Coronavirus: what is an underlying health condition?

16 March 2020, 20:37

Coronavirus: what is an underlying health condition?
Coronavirus: what is an underlying health condition? Picture: PA

By Tobi Akingbade

Boris Johnson has announced that those with underlying health conditions should self-isolate for 12 weeks - but which underlying health conditions does this include?

According to Public Health England, people with weaker immune systems or chronic illnesses are considered to be people with underlying health conditions - and are more vulnerable during the coronavirus outbreak.

Those with the following underlying health conditions are most at risk:

- Diabetes

- Asthma

- High blood pressure

- Cancer

- Lung disease

- Heart disease

Read more: The Prime Minister's latest coronavirus advice

What should I do if I have asthma?

Asthma UK's advice is to keep taking your preventer inhaler (usually brown) daily as prescribed.

This will help cut your risk of an asthma attack being triggered by any respiratory virus, including coronavirus.

Carry your blue reliever inhaler with you every day, in case you feel your asthma symptoms flaring up.

If your asthma is getting worse and there is a risk you might have coronavirus, contact the online NHS 111 coronavirus service.

What should I do if I have diabetes?

People with either type 1 or type 2 diabetes could be at greater risk of more severe symptoms

Dan Howarth, head of care at Diabetes UK, said: "Coronavirus or Covid-19 can cause complications in people with diabetes.

"If you have diabetes and you have symptoms such as cough, high temperature and feeling short of breath, you need to monitor your blood sugar closely."

You should stay at home for seven days and continue taking your medication. Do not go to a GP practice, pharmacy or hospital.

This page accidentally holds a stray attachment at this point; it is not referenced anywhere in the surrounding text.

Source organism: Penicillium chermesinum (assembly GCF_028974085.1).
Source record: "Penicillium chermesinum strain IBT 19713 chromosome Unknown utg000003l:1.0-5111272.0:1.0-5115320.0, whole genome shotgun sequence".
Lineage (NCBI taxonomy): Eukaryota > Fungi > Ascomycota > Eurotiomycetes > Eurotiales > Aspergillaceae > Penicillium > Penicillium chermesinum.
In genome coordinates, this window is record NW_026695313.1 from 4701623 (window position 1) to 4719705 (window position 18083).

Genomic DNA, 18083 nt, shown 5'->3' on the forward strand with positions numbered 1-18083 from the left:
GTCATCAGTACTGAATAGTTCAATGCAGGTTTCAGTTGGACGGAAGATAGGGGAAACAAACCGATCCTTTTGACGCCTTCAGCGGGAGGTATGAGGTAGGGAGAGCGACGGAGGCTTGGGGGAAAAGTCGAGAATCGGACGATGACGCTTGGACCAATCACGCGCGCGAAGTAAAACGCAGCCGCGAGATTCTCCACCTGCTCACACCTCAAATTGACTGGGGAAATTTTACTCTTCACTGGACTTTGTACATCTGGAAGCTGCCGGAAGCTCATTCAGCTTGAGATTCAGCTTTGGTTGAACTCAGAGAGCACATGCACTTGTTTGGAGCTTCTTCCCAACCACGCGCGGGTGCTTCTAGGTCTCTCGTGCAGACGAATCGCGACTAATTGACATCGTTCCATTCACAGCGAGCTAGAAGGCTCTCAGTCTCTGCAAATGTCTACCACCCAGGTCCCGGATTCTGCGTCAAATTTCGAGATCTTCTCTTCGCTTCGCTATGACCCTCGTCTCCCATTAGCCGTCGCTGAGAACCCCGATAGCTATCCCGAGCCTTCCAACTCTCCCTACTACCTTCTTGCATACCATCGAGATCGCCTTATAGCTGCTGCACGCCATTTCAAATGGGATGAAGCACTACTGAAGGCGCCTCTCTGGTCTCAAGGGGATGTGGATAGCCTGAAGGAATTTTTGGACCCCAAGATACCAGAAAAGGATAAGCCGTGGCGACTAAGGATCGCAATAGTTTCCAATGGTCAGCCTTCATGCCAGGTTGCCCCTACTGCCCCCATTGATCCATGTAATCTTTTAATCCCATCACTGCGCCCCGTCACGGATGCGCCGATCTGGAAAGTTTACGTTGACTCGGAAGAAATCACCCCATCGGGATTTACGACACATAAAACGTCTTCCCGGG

Those who begin to show symptoms - a new, persistent cough and fever - should stay at home for seven days and contact online NHS 111 coronavirus service if the symptoms get worse.

Am I at a higher risk if I am a smoker?

Chief executive of public health charity, Ash, advises that those who smoke heavily should either cut back or quit completely to lower their risk.

Deborah Arnott said: "Smokers are more likely to get respiratory infections and twice as likely to develop pneumonia as non-smokers.

"Quitting smoking is good for your health in so many ways and smokers should see coronavirus as further motivation to give quitting a go to build up their body's defences now before coronavirus becomes widespread in the UK."

How do I self-isolate?

- If you have symptoms of coronavirus infection (COVID-19), however mild, stay at home only leave your house after 7 days of your symptoms starting. This action will help protect others in your community whilst you are infectious.

- Plan ahead and ask others for help to ensure that you can successfully stay at home.

- Ask your employer, friends and family to help you to get the things you need to stay at home.

- Stay at least 2 metres (about 3 steps) away from other people in your home whenever possible.

- Sleep alone, if that is possible.

- Wash your hands regularly for 20 seconds, each time using soap and water.

- Stay away from vulnerable individuals such as the elderly and those with underlying health conditions as much as possible.

Do not call NHS 111 unless symptoms deteriorate

The government have asked people with mild symptoms to NOT call NHS 111, but self-isolate and search the internet for more information - this is so as not to put the NHS under excess strain.

If your symptoms worsen during home isolation or are no better after 7 days contact NHS 111 online. If you have no internet access, you should call NHS 111. For a medical emergency dial 999.